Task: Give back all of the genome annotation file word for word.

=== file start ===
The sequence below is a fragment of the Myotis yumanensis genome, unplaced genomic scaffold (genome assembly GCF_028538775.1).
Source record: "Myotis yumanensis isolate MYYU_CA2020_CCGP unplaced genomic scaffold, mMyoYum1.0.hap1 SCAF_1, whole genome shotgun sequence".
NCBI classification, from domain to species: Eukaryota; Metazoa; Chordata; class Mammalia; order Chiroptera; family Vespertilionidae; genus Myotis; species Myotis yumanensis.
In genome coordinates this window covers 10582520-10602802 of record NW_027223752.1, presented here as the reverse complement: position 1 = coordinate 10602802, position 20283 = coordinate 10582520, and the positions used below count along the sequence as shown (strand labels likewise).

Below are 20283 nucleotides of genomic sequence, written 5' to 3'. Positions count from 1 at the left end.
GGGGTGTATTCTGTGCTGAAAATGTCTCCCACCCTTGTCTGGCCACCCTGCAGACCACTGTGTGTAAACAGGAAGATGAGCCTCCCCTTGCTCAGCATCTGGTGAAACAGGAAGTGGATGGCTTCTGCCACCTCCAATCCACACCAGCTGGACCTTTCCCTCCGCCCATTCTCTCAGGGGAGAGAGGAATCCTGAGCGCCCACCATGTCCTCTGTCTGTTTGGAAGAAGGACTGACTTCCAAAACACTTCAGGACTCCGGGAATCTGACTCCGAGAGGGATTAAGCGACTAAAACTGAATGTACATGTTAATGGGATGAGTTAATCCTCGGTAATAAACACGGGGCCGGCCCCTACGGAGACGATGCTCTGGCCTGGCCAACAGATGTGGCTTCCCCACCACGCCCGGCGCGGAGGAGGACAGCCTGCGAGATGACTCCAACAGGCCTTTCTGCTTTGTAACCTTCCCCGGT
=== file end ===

The sequence below is a fragment of the Myotis yumanensis genome, unplaced genomic scaffold (genome assembly GCF_028538775.1).
Source record: "Myotis yumanensis isolate MYYU_CA2020_CCGP unplaced genomic scaffold, mMyoYum1.0.hap1 SCAF_1, whole genome shotgun sequence".
NCBI classification, from domain to species: Eukaryota; Metazoa; Chordata; class Mammalia; order Chiroptera; family Vespertilionidae; genus Myotis; species Myotis yumanensis.
In genome coordinates this window covers 10582520-10602802 of record NW_027223752.1, presented here as the reverse complement: position 1 = coordinate 10602802, position 20283 = coordinate 10582520, and the positions used below count along the sequence as shown (strand labels likewise).

Below are 20283 nucleotides of genomic sequence, written 5' to 3'. Positions count from 1 at the left end.
GGGGTGTATTCTGTGCTGAAAATGTCTCCCACCCTTGTCTGGCCACCCTGCAGACCACTGTGTGTAAACAGGAAGATGAGCCTCCCCTTGCTCAGCATCTGGTGAAACAGGAAGTGGATGGCTTCTGCCACCTCCAATCCACACCAGCTGGACCTTTCCCTCCGCCCATTCTCTCAGGGGAGAGAGGAATCCTGAGCGCCCACCATGTCCTCTGTCTGTTTGGAAGAAGGACTGACTTCCAAAACACTTCAGGACTCCGGGAATCTGACTCCGAGAGGGATTAAGCGACTAAAACTGAATGTACATGTTAATGGGATGAGTTAATCCTCGGTAATAAACACGGGGCCGGCCCCTACGGAGACGATGCTCTGGCCTGGCCAACAGATGTGGCTTCCCCACCACGCCCGGCGCGGAGGAGGACAGCCTGCGAGATGACTCCAACAGGCCTTTCTGCTTTGTAACCTTCCCCGGT